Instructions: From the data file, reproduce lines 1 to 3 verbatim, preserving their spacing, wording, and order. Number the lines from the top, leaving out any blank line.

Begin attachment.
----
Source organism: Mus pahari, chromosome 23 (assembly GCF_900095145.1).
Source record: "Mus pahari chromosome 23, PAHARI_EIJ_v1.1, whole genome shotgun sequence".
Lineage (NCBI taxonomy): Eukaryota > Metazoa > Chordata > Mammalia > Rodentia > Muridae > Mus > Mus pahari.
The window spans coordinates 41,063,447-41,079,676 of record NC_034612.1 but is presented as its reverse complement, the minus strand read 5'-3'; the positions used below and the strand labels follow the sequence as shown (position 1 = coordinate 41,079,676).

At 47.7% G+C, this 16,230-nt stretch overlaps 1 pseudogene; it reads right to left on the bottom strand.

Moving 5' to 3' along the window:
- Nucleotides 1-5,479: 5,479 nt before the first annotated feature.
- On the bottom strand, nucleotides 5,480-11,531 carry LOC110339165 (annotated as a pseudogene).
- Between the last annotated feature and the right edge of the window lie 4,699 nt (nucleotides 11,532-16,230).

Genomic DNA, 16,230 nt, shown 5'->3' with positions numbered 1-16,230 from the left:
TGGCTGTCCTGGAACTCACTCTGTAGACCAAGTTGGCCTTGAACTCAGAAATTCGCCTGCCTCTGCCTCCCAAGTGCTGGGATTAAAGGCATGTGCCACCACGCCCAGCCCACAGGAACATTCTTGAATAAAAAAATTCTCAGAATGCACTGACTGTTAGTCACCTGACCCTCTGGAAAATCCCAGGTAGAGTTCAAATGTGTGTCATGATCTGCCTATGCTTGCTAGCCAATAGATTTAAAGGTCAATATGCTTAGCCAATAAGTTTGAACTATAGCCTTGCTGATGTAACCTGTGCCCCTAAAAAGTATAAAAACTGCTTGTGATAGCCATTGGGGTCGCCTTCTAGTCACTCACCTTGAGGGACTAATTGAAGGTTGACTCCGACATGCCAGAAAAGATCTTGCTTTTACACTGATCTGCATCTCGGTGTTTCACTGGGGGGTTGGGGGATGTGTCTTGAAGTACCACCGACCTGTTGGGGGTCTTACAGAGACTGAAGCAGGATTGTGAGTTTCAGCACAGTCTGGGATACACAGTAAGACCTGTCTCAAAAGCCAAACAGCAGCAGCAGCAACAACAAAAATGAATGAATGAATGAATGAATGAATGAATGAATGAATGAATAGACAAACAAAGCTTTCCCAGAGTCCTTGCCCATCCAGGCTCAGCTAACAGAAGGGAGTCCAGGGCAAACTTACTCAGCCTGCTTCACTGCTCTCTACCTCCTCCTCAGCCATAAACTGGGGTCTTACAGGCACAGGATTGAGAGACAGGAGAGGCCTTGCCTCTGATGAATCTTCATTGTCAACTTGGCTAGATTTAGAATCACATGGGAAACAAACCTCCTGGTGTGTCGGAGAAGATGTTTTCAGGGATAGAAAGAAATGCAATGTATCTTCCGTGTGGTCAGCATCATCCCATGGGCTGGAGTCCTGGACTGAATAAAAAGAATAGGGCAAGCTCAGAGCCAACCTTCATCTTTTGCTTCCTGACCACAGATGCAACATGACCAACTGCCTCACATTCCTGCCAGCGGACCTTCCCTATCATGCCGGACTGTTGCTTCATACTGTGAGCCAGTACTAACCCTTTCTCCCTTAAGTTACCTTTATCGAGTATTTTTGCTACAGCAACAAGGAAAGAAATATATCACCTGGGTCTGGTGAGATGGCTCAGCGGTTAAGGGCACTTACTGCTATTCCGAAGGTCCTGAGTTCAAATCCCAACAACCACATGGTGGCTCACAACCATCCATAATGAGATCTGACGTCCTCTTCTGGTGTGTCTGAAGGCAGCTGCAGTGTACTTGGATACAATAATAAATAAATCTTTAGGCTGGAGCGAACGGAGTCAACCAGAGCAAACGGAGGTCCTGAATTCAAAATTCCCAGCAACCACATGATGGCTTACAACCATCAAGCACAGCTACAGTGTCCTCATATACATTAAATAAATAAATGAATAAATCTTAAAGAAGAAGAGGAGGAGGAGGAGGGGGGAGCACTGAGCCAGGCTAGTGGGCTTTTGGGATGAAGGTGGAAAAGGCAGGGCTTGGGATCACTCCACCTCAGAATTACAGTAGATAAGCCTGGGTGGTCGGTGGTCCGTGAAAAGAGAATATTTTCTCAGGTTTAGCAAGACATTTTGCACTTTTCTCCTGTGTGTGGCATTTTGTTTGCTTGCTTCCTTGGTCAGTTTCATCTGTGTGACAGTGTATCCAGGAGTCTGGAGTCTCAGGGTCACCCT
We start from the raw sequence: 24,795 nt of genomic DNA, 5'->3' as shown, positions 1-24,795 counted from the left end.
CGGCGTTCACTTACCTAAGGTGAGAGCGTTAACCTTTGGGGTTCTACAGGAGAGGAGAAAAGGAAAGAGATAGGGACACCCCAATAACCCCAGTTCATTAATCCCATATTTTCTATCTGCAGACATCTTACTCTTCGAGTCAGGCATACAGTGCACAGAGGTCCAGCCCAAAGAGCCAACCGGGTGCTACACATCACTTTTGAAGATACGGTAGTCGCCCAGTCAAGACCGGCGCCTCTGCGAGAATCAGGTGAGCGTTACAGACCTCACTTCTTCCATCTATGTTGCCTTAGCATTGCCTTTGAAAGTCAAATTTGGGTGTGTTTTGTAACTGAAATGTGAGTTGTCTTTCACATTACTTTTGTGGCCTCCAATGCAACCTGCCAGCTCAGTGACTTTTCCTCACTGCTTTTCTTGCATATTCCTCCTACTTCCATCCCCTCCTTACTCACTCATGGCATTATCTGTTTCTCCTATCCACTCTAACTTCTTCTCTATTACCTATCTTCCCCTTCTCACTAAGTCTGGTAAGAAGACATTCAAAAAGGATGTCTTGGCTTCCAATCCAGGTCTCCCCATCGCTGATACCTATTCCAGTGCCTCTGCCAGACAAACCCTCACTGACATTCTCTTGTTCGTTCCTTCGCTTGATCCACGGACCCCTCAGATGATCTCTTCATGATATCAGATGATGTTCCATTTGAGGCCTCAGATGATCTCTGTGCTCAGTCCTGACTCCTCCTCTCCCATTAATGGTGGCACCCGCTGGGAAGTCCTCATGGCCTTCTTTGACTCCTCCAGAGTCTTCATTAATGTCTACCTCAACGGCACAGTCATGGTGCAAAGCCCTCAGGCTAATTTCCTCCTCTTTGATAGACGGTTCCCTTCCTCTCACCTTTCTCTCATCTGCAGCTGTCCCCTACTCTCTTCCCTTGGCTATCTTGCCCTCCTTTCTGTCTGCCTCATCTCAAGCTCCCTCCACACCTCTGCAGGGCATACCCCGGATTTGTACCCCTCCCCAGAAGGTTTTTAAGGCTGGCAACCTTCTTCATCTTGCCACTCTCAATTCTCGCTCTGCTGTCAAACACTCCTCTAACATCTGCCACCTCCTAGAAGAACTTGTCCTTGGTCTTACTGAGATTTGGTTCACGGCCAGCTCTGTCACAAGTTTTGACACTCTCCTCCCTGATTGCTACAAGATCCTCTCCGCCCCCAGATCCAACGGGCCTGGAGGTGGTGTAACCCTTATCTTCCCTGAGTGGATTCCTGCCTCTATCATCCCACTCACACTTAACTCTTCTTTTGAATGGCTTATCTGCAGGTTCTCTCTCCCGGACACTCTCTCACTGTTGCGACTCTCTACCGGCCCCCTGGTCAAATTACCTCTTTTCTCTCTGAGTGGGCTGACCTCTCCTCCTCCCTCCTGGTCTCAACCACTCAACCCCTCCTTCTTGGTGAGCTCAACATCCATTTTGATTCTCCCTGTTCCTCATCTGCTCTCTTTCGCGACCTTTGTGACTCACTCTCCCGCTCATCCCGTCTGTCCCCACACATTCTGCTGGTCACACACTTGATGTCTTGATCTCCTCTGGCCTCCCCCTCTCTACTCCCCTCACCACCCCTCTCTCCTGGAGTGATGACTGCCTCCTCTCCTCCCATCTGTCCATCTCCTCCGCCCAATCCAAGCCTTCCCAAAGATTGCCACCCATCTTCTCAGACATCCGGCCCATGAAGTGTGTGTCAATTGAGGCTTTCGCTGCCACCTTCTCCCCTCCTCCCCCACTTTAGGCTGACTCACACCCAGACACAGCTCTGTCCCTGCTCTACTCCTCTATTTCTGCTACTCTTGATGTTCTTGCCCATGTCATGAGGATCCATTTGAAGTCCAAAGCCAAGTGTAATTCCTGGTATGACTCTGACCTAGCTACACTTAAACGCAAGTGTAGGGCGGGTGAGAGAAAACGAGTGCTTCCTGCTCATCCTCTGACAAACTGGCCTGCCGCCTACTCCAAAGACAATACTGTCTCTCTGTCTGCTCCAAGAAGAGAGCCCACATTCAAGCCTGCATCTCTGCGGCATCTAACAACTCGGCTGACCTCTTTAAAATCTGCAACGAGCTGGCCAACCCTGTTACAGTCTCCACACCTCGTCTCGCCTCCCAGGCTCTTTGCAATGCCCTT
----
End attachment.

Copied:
Source organism: Mus pahari, chromosome 23 (assembly GCF_900095145.1).
Source record: "Mus pahari chromosome 23, PAHARI_EIJ_v1.1, whole genome shotgun sequence".
Lineage (NCBI taxonomy): Eukaryota > Metazoa > Chordata > Mammalia > Rodentia > Muridae > Mus > Mus pahari.